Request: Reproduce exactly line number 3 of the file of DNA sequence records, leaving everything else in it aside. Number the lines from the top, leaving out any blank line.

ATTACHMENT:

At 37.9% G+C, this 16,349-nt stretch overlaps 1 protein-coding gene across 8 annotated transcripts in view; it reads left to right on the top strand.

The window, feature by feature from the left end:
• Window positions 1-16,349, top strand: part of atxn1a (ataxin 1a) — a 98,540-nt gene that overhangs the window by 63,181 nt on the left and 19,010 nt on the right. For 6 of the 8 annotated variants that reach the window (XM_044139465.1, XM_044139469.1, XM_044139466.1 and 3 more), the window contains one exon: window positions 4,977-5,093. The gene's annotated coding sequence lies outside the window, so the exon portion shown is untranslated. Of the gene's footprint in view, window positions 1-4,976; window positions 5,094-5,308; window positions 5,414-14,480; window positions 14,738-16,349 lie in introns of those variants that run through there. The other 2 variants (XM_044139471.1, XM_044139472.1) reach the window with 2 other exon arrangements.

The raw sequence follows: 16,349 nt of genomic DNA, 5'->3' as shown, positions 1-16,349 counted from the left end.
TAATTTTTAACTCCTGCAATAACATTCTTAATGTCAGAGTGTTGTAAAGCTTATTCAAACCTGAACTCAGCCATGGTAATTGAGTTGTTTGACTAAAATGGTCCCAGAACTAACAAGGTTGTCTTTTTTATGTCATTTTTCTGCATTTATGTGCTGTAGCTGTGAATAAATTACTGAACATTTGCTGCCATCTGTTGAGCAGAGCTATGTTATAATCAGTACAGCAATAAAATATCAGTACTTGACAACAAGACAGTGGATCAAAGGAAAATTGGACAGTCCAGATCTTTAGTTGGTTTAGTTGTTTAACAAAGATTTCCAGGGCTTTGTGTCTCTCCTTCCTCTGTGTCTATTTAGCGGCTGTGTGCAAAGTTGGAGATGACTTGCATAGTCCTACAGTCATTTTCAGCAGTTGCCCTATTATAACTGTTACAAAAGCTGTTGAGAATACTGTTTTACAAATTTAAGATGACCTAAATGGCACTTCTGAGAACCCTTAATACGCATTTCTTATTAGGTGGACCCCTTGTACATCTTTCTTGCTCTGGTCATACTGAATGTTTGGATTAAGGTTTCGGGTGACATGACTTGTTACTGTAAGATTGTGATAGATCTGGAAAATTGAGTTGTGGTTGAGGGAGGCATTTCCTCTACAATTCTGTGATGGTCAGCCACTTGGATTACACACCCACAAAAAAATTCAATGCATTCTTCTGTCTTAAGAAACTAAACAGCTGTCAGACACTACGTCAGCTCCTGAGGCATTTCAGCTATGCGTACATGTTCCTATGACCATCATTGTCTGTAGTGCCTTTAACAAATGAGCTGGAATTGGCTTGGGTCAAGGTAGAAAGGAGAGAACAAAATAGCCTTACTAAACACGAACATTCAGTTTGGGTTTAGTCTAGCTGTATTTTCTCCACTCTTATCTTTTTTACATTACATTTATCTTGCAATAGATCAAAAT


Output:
• Window positions 1-16,349, top strand: part of atxn1a (ataxin 1a) — a 98,540-nt gene that overhangs the window by 63,181 nt on the left and 19,010 nt on the right. For 6 of the 8 annotated variants that reach the window (XM_044139465.1, XM_044139469.1, XM_044139466.1 and 3 more), the window contains one exon: window positions 4,977-5,093. The gene's annotated coding sequence lies outside the window, so the exon portion shown is untranslated. Of the gene's footprint in view, window positions 1-4,976; window positions 5,094-5,308; window positions 5,414-14,480; window positions 14,738-16,349 lie in introns of those variants that run through there. The other 2 variants (XM_044139471.1, XM_044139472.1) reach the window with 2 other exon arrangements.